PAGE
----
Some key points from the latest data from the National Hurricane Center: [i]
“Tropical Storm Harvey Discussion Number 32
NWS National Hurricane Center Miami FL AL092017
400 AM CDT Mon Aug 28 2017
Harvey is producing intense convection in bands over the eastern semicircle of the circulation. This is resulting in the continuation of very heavy rains and life-threatening flash flooding over southeastern Texas and southwestern Louisiana. There have been reports of 2-day rainfall totals of close to 30 inches in the Greater Houston area. With the additional rains that are expected over the next several days, rainfall totals could reach 50 inches in some locations, which would be historic for the area.
1. Ongoing catastrophic and life-threatening flooding will continue across southeastern Texas. Additional rainfall accumulations of 15 to 25 inches are expected across the upper Texas coast, with isolated storm totals as high as 50 inches. Please heed the advice of local officials. Do not attempt to travel if you are in a safe place, and do not drive into flooded roadways. Refer to products from your local National Weather Service office and the NOAA Weather Prediction Center for more information on the flooding hazard. 2. The flood threat is spreading farther east into Louisiana. Additional rainfall amounts of 15 to 25 inches are expected in southwestern Louisiana, with rainfall amounts of 5 to 15 inches expected in south-central Louisiana. Please heed the advice of local officials and refer to products from your local National Weather Service office and the NOAA Weather Prediction Center for more information on the flooding hazard in these areas.”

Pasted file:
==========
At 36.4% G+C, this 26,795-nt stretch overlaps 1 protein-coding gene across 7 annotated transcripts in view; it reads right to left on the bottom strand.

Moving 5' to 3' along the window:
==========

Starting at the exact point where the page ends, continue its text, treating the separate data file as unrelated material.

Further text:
As of early Monday Aug 28th, rainfall accumulations had been astounding:
In the Houston area as of 2007, there were an estimated 570 vehicles per 1000 residents.[i] Looking at many of the hardest hit counties to date, there are potentially over 4 million vehicles at risk of flooding. When Tropical Storm Allison hit in 2001, 95,000 vehicles were flooded, a time when nearly 100K fewer people lived in Houston.
And the storm is not over – more rain is expected. Additionally, the U.S. Army Corps of Engineers started a controlled release of water from several dams throughout the Houston area, with spillways and roads in the vicinity likely impacted.[i] The Brazos River alone may reach river levels of 56.1 feet, nearly two feet above the record during flooding in 2016.[ii]
Clearly this is a storm of historic proportions – some have called it a 1000-year flood. What’s also clear is that losses will continue to grow, and it will be weeks, months, and perhaps even years before the area will fully recover from this storm.
The information and opinions in this publication are for general information only, are subject to change and are not intended to provide specific recommendations for any individual or entity. Although information contained herein has been obtained from sources believed to be reliable, CCC does not guarantee its accuracy and it may be incomplete or condensed. CCC is not liable for any typographical errors, incorrect data and/or any actions taken in reliance on the information and opinions contained in this publication. Note: Where CCC Information Services Inc. is cited as source, the data provided is an aggregation of industry data related to electronic appraisals communicated via CCC’s electronic network or from total loss valuations processed by CCC.